- They report deferred tax assets on their balance sheets for unused R&D credit carryforwards.
- Their effective tax rates are lower.
- They have established key credit metrics and elections so that future claims will not be burdensome to calculate, substantiate, and claim.
- They have supporting documentation for the R&D activity which shows the methodology used to calculate the credits and narrative descriptions of the qualified activity.
As recognized experts regarding the R&D credit, we are often consulted during tax due diligence to determine whether companies are optimizing the R&D credits available and properly substantiating them in a manner sufficient to withstand IRS and state taxing authority examination. Businesses that maximize their R&D credits are increasingly more appealing to investors because they demonstrate an attention to all the sources of funding available to them, diligence in their financial affairs, and recognition that decreasing their effective tax rates can lead to higher valuations.
No Pain from Taxable Gain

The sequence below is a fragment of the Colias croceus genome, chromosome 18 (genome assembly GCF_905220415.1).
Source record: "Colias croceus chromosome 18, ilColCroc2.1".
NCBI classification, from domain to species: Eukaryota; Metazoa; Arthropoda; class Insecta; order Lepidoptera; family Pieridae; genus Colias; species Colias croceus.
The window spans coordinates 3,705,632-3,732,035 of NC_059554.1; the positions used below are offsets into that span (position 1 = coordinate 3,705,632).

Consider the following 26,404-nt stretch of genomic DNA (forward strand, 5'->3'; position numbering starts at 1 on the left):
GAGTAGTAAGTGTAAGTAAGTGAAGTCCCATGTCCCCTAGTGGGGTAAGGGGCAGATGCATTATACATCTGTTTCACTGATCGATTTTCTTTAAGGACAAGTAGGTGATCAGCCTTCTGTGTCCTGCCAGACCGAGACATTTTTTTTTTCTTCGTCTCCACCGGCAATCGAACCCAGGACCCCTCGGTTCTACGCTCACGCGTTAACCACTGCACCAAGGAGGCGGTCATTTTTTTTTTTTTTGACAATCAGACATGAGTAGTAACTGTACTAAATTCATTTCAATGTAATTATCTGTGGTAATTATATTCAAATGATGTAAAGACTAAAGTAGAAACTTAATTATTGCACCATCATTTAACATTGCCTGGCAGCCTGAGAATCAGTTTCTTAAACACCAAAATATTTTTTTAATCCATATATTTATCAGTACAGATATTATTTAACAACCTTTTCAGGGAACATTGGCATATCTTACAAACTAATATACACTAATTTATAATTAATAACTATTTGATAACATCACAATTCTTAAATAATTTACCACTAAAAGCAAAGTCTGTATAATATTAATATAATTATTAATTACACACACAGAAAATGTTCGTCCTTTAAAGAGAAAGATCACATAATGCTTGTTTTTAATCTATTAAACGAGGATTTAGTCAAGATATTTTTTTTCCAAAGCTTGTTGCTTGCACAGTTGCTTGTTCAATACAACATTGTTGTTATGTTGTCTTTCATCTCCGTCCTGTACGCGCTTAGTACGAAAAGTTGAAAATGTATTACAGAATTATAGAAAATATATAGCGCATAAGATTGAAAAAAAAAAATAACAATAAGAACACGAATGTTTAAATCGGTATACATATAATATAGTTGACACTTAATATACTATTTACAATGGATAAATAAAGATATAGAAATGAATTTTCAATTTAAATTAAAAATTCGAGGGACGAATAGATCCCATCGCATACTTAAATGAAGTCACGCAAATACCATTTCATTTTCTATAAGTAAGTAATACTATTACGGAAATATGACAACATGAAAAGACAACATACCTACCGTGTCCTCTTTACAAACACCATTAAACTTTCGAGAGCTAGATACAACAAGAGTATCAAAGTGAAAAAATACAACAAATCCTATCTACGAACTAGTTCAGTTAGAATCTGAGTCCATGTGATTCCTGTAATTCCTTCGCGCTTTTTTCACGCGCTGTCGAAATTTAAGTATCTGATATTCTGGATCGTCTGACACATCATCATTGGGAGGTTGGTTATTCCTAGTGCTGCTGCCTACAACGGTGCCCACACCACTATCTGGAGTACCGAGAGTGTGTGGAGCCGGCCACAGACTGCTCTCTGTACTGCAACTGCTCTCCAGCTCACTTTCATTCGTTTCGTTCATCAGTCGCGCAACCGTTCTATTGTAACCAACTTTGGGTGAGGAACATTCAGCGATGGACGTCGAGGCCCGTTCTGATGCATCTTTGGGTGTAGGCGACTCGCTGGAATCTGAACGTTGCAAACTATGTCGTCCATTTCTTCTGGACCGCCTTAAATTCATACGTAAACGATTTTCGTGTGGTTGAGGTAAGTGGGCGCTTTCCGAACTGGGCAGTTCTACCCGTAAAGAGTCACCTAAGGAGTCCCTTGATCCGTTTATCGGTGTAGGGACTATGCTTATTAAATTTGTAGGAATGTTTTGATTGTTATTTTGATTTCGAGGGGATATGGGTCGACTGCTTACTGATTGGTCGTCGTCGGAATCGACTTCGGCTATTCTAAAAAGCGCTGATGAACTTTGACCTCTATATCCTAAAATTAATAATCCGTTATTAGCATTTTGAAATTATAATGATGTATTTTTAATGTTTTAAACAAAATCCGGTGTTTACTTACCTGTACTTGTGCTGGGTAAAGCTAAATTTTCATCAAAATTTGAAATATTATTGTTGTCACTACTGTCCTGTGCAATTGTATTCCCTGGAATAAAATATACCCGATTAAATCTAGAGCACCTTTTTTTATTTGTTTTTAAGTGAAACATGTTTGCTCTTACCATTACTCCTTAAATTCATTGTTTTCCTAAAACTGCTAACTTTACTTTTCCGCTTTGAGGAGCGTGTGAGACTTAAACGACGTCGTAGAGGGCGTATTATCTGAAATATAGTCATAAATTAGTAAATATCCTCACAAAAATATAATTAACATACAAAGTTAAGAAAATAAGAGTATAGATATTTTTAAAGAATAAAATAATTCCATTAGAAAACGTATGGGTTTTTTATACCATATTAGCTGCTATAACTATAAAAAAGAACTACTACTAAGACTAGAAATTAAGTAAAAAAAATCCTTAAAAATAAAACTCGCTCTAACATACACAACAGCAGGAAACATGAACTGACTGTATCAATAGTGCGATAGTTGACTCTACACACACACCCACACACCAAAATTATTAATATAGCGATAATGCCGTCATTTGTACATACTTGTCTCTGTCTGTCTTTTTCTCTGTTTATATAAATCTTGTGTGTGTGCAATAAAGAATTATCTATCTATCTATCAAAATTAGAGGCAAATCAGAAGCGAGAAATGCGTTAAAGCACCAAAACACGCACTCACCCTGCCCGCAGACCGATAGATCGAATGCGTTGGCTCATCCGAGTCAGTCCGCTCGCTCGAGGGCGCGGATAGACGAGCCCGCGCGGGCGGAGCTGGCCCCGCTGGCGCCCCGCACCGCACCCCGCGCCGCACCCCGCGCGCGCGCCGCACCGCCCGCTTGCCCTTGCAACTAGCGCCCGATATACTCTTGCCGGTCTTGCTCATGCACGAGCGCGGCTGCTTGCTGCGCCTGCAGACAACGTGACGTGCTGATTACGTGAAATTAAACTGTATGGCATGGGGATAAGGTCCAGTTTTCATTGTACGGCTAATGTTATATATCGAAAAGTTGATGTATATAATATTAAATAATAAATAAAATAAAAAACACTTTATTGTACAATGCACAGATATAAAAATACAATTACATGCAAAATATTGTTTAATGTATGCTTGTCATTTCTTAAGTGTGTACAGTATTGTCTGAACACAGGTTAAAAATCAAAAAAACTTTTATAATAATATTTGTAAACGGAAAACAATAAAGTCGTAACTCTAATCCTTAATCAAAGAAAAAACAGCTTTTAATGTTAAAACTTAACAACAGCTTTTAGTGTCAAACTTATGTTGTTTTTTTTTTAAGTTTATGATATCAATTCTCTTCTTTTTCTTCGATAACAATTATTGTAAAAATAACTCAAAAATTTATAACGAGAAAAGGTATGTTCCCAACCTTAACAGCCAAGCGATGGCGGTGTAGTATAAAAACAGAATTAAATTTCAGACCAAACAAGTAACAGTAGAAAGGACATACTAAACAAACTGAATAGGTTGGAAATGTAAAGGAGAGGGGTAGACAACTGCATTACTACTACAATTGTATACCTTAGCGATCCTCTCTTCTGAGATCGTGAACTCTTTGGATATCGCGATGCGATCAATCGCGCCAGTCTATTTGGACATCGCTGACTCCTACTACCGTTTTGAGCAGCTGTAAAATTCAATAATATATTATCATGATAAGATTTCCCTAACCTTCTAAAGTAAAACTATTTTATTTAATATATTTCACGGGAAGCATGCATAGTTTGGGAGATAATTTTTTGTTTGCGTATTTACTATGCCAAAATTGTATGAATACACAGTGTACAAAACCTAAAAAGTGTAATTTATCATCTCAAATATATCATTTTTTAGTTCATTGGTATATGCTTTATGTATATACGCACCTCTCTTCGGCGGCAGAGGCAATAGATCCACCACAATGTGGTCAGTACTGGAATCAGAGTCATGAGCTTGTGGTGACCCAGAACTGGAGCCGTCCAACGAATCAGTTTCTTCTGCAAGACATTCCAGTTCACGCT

It is increasingly common for companies to be sold prior to being tax profitable. Why claim credits after the payroll tax offsets are exhausted if a company continues to generate tax losses?
R&D credits for entities such as partnerships, LLCs, and S-Corporations are passed on to their owners on their Form K-1. If the owner is unable to use the credits because they have been allocated losses, these credits accumulate and are carried forward for 20 years. If the company is sold and the owner realizes a gain on the sale of the company, the owner can use the cumulative R&D credits against the taxes on the gain realized.
This benefit requires foresight on the part of owners and should be incorporated into exit strategies for businesses conducting R&D. Waiting to consider R&D credits until a large tax liability is imminent is not advisable.
If you have questions or want to learn more about the R&D tax credit for your technology company, consult your Cherry Bekaert advisor or contact Cherry Bekaert’s Tax Credits & Incentives Advisory group.
Want to Know More?
Join us for a Tax Credits & Incentives Virtual Conference on June 22!
This live virtual event comprised of four sessions is designed to help innovative companies take advantage of federal and state tax incentives to generate funds for capital investments.